Vim text editor is capable of recording the history of all the commands that we enter on the command line prompt. There are two ways of recalling the command history: dialling up the command line window or scrolling through the past command lines using the cursor keys.
Scrolling through the past commands:
To switch to the command line prompt, press : key. After “:”, leave the prompt empty and then press the upper arrow key. The command history will be populated with the most recent executed command in the command line mode. Use the upper arrow key again to go further back through the commands you have entered so far, and use the down arrow key to come back to the most recent command you have entered.
Dialling up the command line window:
To search the specific previous command in the command line prompt, use : and your search key. For example; type :p and then press the upper arrow key. It will search the command that starts with p and display those commands for you. You can scroll through the history by using up and down arrow keys. This provides the history for all the commands which you have entered so far in the command line prompt.
In this example, we have created a file with the name of “newfile”, and in it, we have entered some text, as you can see in the following screenshot.
After inserting the text, close this file by typing :wq. In the command window, type :p and then press the up key. It will provide the history of all commands in each press that you have used recently. In the below screenshot, we have attached two results out of many that we got.
Moreover, if you want to search the history, you can also do that. The entire history can be listed by using the: history command. For example, :his command lists the history of the commands entered so far, and :his / will list the search history. / is used to start a search, so when it is combined with : it lists the search history.
A command-line window is a better solution in many situations that can be easily opened in two different ways:
- To search in the command window, type q/, and for commands, type “q:”
- Type / to simply search or type : to enter a new command, then type the ‘cedit’ or press ctrl+f.
The command line window provides many advantages. The top benefit of the command line window is that it enables you to use all the editing power of vim, including simple search with / key in the normal mode or the insert mode’s whole line completion command. Furthermore, once you have edited the command, you can:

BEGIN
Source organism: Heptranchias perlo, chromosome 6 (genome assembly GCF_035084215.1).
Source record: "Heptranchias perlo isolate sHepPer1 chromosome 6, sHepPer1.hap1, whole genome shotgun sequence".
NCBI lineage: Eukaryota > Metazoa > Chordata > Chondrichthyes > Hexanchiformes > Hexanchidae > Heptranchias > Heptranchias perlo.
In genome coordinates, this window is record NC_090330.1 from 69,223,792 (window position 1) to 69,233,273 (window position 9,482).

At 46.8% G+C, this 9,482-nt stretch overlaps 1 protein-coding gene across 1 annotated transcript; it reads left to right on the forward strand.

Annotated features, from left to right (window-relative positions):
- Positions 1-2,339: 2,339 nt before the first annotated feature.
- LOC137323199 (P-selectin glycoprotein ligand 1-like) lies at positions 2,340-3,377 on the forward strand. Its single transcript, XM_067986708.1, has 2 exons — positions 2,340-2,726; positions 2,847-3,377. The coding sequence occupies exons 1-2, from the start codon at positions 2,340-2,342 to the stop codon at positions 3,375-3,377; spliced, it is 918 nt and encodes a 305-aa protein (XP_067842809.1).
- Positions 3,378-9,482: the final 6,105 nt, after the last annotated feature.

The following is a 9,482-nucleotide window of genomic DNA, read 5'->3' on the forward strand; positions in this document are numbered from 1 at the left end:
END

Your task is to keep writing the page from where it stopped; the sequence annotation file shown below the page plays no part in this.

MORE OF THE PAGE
Press the enter key to execute the command on the current line and close the command line window.
Press the Ctrl+C key two times to cancel executing the current line and close the window.
Vim Editor Modes
The Vim text editor has three modes; normal mode or insert mode, command mode or line mode, and visual mode.
Normal mode or insert mode:
The normal mode is vim’s default mode which is used for editor commands. However, the default mode can be turned into the insert mode, where you can easily write, modify, and delete the text.
Command mode or command line mode:
The command line mode allows you to execute commands like find and replace, undo and redo, quit, etc. It supports the single line input at a time at the bottom of the vim command line window.
The visual mode is very similar to the normal mode or the insert mode. However, it allows you to highlight or edit the text in bulk.
Here are a few examples that will help you learn how you can easily use the command history to go through the commands you have entered so far, and if needed, you can reuse them by simply copying and pasting. This way, you can avoid the hassle of typing the long commands again and again. You just go through the history and use the previous commands as is where required. For example, let’s say you have typed ‘hellos’, then ‘humor’, then ‘purple’, then ‘simple’, then ‘humanity’, then ‘Hello’ again, then ‘market’, then ‘Helium’, ‘play, then ‘human’ and then ‘Habit’.
After typing all such text, you need to search for the words that start with ‘h’; for that, you need to type /h. When you enter /h and repeatedly press the up arrow key, it will take you through all the words that start with h, i.e., ‘human’, ‘humanity’, ‘humor’, ‘hello’. However, if you notice, you can observe that /h has skipped ‘Habit’, ‘Helium’, and ‘Hello’.
Why is that? Why does it not show these words when you search for the words that start with ‘h’. Well, it is because the vim history navigation is case sensitive; you have searched for the words starting with the lowercase letter ‘h’ that is ‘/h’. Therefore, the words that even start with the letter ‘h’ still not be in the navigation because they start with the uppercase letter H.
Vim Command History Store
You must be wondering, do the vim’s commands history store somewhere?
Well, yes, the command antiquity is kept in the viminfo file (:help viminfo). The viminfo file is usually read on startup and write up on exit; however, you can explicitly persist and synchronize between vim instances. To synchronize between vim instances, you can use :wviminfo and :rviminfo commands
In this blog, we have learned about the vim command history, two ways of recalling the command history, and the three modes of the command-line window. In addition, with the help of a simple example, we have learned the usage of “:” and “/” to enter and search the command in command line history.